A federal appeals court on Tuesday said the environmental group Southern Utah Wilderness Alliance and the general public have the right to intervene in a lawsuit regarding roads in rural areas.
The 10th Circuit Court of Appeals addressed a longstanding dispute over Salt Creek Road, a two-lane dirt road in Canyonlands National Park, that has been claimed by San Juan County.
The National Park Service closed the road to vehicles in 2000 after concerns arose about possible environmental damage and SUWA filed a lawsuit that resulted in the closure.
SUWA had tried to join another lawsuit involving the Park Service, which this time is fighting in court with San Juan County and the state of Utah over which jurisdiction owns the road. The county and state want the road reopened.
SUWA contends the Park Service and the U.S. government would not adequately represent its interests and, therefore, the environmental group wanted to participate.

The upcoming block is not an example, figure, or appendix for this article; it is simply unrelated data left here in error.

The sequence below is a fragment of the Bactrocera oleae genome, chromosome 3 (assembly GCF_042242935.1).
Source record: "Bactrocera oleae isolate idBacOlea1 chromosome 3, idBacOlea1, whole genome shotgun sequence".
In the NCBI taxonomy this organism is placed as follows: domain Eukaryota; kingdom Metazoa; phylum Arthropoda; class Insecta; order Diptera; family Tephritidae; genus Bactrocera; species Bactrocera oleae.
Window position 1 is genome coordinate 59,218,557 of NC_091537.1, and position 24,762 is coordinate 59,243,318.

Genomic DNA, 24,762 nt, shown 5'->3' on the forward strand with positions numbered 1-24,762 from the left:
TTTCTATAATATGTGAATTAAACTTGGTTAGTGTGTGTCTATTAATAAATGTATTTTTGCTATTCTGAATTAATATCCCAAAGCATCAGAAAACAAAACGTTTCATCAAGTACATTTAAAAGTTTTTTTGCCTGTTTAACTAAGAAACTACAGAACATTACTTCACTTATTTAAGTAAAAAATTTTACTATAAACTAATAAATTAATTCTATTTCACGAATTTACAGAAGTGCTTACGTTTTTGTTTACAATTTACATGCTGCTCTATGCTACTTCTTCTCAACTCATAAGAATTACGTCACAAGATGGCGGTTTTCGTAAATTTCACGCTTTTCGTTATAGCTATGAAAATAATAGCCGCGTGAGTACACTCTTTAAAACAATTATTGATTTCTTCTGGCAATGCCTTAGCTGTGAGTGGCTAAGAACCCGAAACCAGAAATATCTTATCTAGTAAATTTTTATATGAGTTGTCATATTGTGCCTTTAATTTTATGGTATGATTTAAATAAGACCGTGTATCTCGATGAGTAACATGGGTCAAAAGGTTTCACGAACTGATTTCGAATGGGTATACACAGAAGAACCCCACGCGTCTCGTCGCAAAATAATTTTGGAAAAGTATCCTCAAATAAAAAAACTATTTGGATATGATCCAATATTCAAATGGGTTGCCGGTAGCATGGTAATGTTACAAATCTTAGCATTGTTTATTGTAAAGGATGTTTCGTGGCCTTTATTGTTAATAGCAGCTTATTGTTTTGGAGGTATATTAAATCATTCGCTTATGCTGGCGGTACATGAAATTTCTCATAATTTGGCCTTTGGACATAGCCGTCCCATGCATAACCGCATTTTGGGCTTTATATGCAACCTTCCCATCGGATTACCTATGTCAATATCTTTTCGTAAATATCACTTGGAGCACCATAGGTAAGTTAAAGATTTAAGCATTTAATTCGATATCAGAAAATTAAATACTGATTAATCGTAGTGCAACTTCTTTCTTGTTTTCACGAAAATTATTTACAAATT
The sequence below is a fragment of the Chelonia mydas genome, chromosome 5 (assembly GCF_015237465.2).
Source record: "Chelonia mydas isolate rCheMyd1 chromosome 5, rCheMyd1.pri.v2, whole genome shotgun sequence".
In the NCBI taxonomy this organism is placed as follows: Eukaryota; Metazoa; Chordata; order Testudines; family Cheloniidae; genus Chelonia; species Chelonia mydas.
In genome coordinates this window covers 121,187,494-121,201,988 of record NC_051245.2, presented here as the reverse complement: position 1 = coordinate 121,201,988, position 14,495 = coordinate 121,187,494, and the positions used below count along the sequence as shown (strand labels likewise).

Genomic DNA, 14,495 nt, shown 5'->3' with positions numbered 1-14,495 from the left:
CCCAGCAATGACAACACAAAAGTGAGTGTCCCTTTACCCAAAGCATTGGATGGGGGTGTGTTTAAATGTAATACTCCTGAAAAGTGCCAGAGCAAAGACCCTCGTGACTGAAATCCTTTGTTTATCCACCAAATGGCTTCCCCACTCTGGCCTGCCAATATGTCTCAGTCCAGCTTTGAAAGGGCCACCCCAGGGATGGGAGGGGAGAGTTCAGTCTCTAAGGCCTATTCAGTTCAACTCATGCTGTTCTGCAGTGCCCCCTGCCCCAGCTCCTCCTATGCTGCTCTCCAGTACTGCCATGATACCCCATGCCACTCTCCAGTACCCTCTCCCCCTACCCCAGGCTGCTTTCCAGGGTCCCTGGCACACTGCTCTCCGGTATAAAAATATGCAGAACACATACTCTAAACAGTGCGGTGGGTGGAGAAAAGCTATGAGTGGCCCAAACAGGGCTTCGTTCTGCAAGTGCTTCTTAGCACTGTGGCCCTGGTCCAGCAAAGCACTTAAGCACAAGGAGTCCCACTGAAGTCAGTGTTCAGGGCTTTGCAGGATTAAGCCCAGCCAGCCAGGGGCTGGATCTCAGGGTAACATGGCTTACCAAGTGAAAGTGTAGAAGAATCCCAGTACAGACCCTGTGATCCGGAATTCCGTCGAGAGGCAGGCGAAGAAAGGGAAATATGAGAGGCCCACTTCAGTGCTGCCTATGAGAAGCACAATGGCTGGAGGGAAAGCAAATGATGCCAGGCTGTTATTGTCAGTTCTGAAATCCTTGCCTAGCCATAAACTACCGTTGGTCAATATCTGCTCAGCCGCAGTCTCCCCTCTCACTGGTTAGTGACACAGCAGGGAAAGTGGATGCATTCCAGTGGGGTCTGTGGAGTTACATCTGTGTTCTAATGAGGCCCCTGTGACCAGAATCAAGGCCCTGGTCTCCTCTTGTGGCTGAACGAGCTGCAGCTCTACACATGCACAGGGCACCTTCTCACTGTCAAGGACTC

The 10th Circuit Court's ruling did not grant SUWA the right to be a direct party to this latest lawsuit, but it did leave the door open for the possibility of more active participation as the suit progresses. It also allows intervention in other property disputes
"In that respect, which is the most important, we won," said Jim Angell, managing attorney for the Denver office of Earthjustice, which represents SUWA.
"It's not like we have this unqualified right to intervene. What Utah and the federal government tried to get the court to say was that the public was flatly prohibited from intervening in disputes over property ownership," Angell said.
"As the case goes forward, we'll be watching closely to make sure the federal government is defending itself vigorously. If not, we'll want to be involved and will intervene again. No matter what, we will file an amicus brief arguing our points."
Angell said SUWA was quite happy with the appeals court opinion because it rejected all the "Draconian and anti-public positions" put forth by Utah and the federal government.